What Does Kneeling Mean to Jews? In the wake of the NFL kneeling controversy, we ran a special online edition of our popular 'Ask the Rabbis' feature.

Position:SPECIAL EDITION OF ASK THE RABBIS
 
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CHABAD

Jews knelt in the Temple. The reason we don't kneel now is that we don't want to equate anything with that. In fact, if a Jew kneels on a marble floor for some reason, he's supposed to put a cloth or some other barrier between himself and the floor. Some people say one should do this even on a wood floor, but we don't require that in Chabad.

We kneel several times as part of the service on Yom Kippur, and once on Rosh Hashana, because that's when it was done in Temple times. When we kneel, we also do prostration, with our heads even touching the floor, which is a total nullification of self, something you'd do in the ancient world before a great king.

At all other times, in place of kneeling, we instead bend the knee slightly and bow the head. Bowing the head shows we are before someone worthy of reverence. The head is the most important part of the body--it's what contains our essence, and we can't live without it. The first person to bow before God was Adam: As soon as he was created, all the animals thought he was their master and creator, and he said, "Let us all go together and bow before God who created us." As for bending the knee, standing upright is a sign of human stature, so we break that when we bow, to show that we are standing before something more important than ourselves.

Rabbi Levi Shemtov

Executive Vice President American Friends of Lubavitch (Chabad)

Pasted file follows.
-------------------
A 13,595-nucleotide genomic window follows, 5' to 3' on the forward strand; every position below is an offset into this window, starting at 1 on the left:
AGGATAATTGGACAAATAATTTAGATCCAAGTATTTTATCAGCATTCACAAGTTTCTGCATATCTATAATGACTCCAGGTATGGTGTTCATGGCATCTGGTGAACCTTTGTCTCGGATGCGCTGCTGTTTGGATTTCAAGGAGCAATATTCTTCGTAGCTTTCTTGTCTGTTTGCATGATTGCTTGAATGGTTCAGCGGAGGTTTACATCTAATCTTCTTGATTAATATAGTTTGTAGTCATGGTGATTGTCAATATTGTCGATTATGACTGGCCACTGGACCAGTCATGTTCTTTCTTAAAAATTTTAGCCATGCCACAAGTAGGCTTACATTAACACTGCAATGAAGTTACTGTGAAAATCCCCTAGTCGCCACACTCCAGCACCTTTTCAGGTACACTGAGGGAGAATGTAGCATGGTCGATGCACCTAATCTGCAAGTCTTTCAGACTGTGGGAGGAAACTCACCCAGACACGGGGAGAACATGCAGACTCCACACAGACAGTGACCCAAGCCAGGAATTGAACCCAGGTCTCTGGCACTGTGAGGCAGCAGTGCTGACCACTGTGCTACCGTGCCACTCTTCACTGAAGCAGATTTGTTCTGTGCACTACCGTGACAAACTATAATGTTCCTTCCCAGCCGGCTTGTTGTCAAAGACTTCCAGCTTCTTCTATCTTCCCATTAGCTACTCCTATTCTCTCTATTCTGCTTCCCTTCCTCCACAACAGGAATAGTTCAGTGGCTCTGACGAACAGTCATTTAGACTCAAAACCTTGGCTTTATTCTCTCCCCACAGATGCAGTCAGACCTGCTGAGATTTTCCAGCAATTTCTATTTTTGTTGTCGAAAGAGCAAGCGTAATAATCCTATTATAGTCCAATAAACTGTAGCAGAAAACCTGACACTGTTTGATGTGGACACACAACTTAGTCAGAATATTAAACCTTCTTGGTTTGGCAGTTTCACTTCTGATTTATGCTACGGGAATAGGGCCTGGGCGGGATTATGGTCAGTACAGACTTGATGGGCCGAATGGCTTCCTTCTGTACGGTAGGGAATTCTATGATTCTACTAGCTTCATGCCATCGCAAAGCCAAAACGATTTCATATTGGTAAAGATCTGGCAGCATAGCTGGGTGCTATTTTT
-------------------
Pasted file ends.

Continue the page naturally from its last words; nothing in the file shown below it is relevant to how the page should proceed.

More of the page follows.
Washington, DC

RECONSTRUCTIONIST

Judaism is an embodied practice: As the People of the Book, we tend to think of ourselves as living in our heads, but a lot of ritual involves experiencing things through the body. Using our body to designate an emotion--or to propel ourselves toward that emotion--is very Jewish. In services, we bow all the time, and that's to show our submission to something greater than ourselves, to everything we don't understand in the world.

I gave some thought this year at Yom Kippur to whether, during the Great Aleinu--when, at our Sixth and I service, many people kneel and prostrate themselves, not just the rabbi and the cantor--I should encourage people to kneel instead, as a way to connect to the football players who are "taking a knee."

The players also are using embodied practice to make a statement.

But then it occurred to me that the football players are doing the exact opposite of what we do. They're kneeling in order to build power, whereas we kneel in order to give power away, to show our submission to God...

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